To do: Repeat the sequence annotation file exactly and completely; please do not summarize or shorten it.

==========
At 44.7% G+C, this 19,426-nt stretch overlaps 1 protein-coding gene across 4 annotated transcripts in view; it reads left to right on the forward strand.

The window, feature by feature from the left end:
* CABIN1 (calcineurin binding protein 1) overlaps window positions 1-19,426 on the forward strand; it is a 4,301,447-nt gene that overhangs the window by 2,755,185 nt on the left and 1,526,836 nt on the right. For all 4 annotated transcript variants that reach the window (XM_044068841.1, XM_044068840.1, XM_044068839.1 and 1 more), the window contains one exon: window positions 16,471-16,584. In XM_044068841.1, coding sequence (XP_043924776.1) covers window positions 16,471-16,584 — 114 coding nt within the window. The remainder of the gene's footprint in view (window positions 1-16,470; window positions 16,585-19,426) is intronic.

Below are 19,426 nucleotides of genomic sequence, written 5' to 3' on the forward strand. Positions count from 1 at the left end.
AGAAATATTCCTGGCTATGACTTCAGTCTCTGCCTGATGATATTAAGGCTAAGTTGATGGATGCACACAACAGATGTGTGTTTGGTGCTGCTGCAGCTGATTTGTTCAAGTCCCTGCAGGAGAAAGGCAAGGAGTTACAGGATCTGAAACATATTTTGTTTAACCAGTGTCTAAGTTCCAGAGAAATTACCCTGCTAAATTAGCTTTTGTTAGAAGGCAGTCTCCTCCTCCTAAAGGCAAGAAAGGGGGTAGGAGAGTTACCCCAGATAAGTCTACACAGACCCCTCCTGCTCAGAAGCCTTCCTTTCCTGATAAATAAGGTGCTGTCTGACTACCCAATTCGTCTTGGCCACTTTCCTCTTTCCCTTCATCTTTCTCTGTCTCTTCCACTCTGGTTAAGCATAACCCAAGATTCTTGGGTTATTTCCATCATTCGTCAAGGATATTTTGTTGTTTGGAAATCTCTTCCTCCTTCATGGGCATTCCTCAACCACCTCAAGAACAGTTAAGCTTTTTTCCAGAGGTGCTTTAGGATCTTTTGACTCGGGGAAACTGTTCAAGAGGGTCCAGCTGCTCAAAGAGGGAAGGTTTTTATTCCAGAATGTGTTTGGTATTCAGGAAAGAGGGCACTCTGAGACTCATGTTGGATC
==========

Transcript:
At 44.7% G+C, this 19,426-nt stretch overlaps 1 protein-coding gene across 4 annotated transcripts in view; it reads left to right on the forward strand.

The window, feature by feature from the left end:
* CABIN1 (calcineurin binding protein 1) overlaps window positions 1-19,426 on the forward strand; it is a 4,301,447-nt gene that overhangs the window by 2,755,185 nt on the left and 1,526,836 nt on the right. For all 4 annotated transcript variants that reach the window (XM_044068841.1, XM_044068840.1, XM_044068839.1 and 1 more), the window contains one exon: window positions 16,471-16,584. In XM_044068841.1, coding sequence (XP_043924776.1) covers window positions 16,471-16,584 — 114 coding nt within the window. The remainder of the gene's footprint in view (window positions 1-16,470; window positions 16,585-19,426) is intronic.

Below are 19,426 nucleotides of genomic sequence, written 5' to 3' on the forward strand. Positions count from 1 at the left end.
AGAAATATTCCTGGCTATGACTTCAGTCTCTGCCTGATGATATTAAGGCTAAGTTGATGGATGCACACAACAGATGTGTGTTTGGTGCTGCTGCAGCTGATTTGTTCAAGTCCCTGCAGGAGAAAGGCAAGGAGTTACAGGATCTGAAACATATTTTGTTTAACCAGTGTCTAAGTTCCAGAGAAATTACCCTGCTAAATTAGCTTTTGTTAGAAGGCAGTCTCCTCCTCCTAAAGGCAAGAAAGGGGGTAGGAGAGTTACCCCAGATAAGTCTACACAGACCCCTCCTGCTCAGAAGCCTTCCTTTCCTGATAAATAAGGTGCTGTCTGACTACCCAATTCGTCTTGGCCACTTTCCTCTTTCCCTTCATCTTTCTCTGTCTCTTCCACTCTGGTTAAGCATAACCCAAGATTCTTGGGTTATTTCCATCATTCGTCAAGGATATTTTGTTGTTTGGAAATCTCTTCCTCCTTCATGGGCATTCCTCAACCACCTCAAGAACAGTTAAGCTTTTTTCCAGAGGTGCTTTAGGATCTTTTGACTCGGGGAAACTGTTCAAGAGGGTCCAGCTGCTCAAAGAGGGAAGGTTTTTATTCCAGAATGTGTTTGGTATTCAGGAAAGAGGGCACTCTGAGACTCATGTTGGATC